Infotainment Factory: The Serena disgrace Open didn't need re-run

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Wednesday, 23 January 2019

The Serena disgrace Open didn't need re-run


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After blowing four match points and a 5-1 lead in the final set, Serena Williams did something that you can’t always count on.

She carried herself with perfect dignity and was for the most part gracious to her opponent, Karolina Pliskova, who played extraordinary tennis to steal their Australian Open quarter-final.

"My ankle seems to be fine,” said Williams, not taking the easy out of blaming a moment where she rolled the joint after being called for a decisive foot-fault.

“I think she just played lights out on match point, literally, hitting lines. Just went crazy.

"I can't say that I choked on those match points. She literally played her best tennis ever on those shots."

While it was a self-serving compliment, it was a compliment nonetheless, due credit to Pliskova’s performance. It was a welcome sight; a mighty champion behaving like one.

That has not always been the case with Williams, even 23 Grand Slam singles titles later. Her latest epic meltdown was just four months ago, at the last Grand Slam, and it was perhaps her most ugly. The recent past was about to collide with the present at the Australian Open and it felt too soon; if not for Serena, then certainly for her opponent, Naomi Osaka.

Williams has barely said a thing about that hideous 2018 US Open final, and certainly hasn’t apologised. As far as the Williams camp was concerned, the storyline was banned during the Australian Open.

She would have met Osaka in the semi-finals at Melbourne Park on Thursday, if not for her meltdown against Pliskova. The US Open final would have dominated the build-up, and everything that happened through the match would have been viewed through the prism of that nasty day at Flushing Meadows.

Osaka, just 21 and the world No.4, became Japan’s first Grand Slam champion when she defeated her childhood idol Williams on Arthur Ashe Stadium. It was a historic achievement … for which she felt compelled to apologise, such was Williams’ rage during the match.

The New York crowd booed. The fresh-faced champion was a picture of devastation in her finest moment. She covered her face with her black visor to hide the tears.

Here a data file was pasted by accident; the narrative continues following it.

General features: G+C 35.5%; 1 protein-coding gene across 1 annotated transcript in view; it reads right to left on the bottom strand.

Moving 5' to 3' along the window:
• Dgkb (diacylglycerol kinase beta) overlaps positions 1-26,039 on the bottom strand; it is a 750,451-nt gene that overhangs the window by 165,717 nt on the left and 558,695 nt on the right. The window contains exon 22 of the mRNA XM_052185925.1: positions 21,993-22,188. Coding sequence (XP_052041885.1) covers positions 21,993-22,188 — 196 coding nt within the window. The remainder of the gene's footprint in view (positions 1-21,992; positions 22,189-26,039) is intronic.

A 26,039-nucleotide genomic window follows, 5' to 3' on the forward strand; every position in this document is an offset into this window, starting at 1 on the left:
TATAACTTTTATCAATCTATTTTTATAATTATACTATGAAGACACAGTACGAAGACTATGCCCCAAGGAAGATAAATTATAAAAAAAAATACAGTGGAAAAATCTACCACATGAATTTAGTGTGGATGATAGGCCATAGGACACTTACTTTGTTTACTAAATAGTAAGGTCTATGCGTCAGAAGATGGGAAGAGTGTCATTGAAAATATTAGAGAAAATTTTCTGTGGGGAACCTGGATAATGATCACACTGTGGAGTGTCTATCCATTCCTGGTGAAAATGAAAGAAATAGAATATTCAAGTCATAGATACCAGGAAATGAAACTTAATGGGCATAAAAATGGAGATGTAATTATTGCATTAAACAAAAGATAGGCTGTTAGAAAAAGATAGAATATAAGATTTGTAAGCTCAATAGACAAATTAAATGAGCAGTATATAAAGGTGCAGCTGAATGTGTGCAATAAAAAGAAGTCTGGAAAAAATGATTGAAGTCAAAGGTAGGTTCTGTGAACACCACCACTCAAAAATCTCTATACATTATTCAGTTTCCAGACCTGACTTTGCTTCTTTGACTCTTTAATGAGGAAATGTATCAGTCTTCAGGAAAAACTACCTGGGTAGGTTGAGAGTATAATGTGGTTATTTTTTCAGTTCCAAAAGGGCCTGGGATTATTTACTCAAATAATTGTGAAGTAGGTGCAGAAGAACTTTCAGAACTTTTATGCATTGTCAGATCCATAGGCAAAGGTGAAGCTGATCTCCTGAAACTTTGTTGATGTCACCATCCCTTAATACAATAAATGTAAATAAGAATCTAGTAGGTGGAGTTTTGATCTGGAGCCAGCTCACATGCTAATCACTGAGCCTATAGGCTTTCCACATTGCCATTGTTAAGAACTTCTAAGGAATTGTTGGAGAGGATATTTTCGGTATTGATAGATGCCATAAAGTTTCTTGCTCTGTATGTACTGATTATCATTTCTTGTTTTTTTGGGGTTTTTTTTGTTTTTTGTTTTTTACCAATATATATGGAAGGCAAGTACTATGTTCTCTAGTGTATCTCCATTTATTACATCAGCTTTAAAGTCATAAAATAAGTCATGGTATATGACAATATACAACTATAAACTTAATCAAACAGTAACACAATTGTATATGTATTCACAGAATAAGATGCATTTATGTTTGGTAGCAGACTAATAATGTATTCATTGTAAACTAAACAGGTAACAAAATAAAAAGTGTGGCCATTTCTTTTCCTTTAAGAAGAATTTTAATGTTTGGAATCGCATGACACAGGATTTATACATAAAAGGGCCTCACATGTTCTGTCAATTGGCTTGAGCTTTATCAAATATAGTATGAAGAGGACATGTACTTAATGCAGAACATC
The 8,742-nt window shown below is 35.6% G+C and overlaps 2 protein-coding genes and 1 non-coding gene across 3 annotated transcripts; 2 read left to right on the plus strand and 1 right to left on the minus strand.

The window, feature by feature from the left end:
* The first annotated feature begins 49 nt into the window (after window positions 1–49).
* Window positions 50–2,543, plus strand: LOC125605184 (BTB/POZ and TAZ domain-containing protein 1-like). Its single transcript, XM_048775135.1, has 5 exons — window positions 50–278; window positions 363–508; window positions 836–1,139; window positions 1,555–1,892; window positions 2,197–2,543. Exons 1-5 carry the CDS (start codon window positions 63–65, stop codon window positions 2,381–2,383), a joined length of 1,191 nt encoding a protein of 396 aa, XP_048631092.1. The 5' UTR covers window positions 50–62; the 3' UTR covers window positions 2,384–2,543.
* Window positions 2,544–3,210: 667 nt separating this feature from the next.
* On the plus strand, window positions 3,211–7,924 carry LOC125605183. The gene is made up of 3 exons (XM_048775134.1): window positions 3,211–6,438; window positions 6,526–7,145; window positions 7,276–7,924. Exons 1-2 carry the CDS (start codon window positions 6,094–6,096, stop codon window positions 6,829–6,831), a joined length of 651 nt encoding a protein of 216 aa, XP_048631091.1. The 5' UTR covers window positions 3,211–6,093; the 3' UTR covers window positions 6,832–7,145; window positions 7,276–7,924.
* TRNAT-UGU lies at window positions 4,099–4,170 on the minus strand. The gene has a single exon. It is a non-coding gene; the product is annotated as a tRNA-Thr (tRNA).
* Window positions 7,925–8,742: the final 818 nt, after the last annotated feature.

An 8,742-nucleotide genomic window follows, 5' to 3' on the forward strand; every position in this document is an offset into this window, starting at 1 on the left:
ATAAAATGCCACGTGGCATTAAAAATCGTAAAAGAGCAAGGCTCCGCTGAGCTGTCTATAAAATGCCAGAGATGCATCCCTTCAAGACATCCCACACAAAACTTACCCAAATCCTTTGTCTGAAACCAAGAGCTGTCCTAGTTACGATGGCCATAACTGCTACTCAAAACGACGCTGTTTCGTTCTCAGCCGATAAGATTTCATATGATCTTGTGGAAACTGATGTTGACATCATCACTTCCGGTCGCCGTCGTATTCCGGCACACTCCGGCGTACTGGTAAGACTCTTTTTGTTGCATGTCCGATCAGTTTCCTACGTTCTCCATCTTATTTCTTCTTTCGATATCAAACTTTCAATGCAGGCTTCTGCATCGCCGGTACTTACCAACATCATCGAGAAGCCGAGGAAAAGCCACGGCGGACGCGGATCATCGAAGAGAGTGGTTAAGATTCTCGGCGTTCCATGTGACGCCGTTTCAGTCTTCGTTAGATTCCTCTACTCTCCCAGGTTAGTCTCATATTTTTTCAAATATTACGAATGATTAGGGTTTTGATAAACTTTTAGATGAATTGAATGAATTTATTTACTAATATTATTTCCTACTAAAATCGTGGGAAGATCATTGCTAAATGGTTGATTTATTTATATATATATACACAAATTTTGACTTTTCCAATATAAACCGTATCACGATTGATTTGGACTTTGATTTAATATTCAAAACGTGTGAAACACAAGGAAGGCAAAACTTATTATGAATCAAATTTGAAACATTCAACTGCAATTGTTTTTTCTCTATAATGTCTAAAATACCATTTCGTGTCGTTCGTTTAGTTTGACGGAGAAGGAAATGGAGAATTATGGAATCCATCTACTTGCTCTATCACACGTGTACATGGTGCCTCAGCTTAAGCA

“I didn’t want people to see me crying against Serena,” she later told TIME magazine.

It was a disgrace – one of Serena’s making.

Williams attempted to quell the unruly fans, putting her arm around Osaka and asking the crowd to stop booing, but the damage was done. A moment of triumph ruined.

“I know that everyone was cheering for her (Williams),” Osaka told the crowd. “I’m sorry it had to end like this. I just want to say thank you for watching the match.”

Osaka later said that she did not harbour a grudge towards Williams, who was gracious towards her personally. But Serena made that historic US Open final all about herself, as their Australian Open semi-final would have been. Williams’ quarter-final was ongoing as Osaka did her post-match press conference, so she was asked about their history and a potential rematch.

“I can’t speak for her, but for me it’s always a really big privilege and an honour to play her,” Osaka said.

“I’ve been watching her since I’ve grown up and honestly, I feel very lucky I’ve gotten to play her twice already. If I do play her, I’m just going to be looking forward to it.”

Now, Osaka has the chance to pursue a second consecutive major without that storyline clouding her achievement, immense though it would have been to topple Williams again.

Her tale in this tournament will not be tied to the whims of Serena’s temper. Osaka has the chance to add the Grand Slam of Asia-Pacific to her US Open title (she lives in Boca Raton, Florida, and has lived in the US since she was three).

Osaka aims to be largely the opposite of Williams on the court: cool, composed, unemotional. She gave an insight into her approach after crushing Elina Svitolina in the Australian Open quarter-finals.

“Right now, most people know me for US Open,” she said.

“During the US Open, I didn’t show any emotions, most of the time. But then after that, I did show – in my opinion – a lot of emotions. I got upset, then a threw my racquet, stuff like that.